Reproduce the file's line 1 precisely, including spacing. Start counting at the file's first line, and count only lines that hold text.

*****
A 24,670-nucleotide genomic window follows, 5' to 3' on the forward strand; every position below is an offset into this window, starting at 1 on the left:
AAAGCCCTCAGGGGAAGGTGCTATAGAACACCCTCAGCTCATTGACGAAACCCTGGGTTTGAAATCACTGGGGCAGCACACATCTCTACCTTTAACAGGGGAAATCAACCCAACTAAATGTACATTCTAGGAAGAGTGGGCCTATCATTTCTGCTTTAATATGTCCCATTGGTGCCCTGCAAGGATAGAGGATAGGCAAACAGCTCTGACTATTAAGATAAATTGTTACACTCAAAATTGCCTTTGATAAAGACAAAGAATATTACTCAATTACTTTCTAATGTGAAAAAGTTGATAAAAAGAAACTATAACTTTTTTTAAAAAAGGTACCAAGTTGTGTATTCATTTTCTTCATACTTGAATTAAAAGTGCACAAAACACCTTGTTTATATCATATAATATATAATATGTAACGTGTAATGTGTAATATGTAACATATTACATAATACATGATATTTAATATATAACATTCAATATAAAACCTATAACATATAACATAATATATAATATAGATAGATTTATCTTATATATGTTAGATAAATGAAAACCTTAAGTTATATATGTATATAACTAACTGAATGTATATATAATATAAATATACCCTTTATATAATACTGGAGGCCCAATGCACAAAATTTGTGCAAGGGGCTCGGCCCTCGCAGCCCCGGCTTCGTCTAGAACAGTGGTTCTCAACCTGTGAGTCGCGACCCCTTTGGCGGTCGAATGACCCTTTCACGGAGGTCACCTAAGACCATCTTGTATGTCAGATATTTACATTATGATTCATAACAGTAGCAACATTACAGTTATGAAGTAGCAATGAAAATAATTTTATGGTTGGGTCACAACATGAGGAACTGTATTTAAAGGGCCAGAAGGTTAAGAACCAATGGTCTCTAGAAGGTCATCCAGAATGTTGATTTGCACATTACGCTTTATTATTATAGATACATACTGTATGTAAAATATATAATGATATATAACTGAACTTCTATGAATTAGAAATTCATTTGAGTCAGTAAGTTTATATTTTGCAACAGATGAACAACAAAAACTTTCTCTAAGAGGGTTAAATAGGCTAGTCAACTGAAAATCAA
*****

A 24,670-nucleotide genomic window follows, 5' to 3' on the forward strand; every position below is an offset into this window, starting at 1 on the left: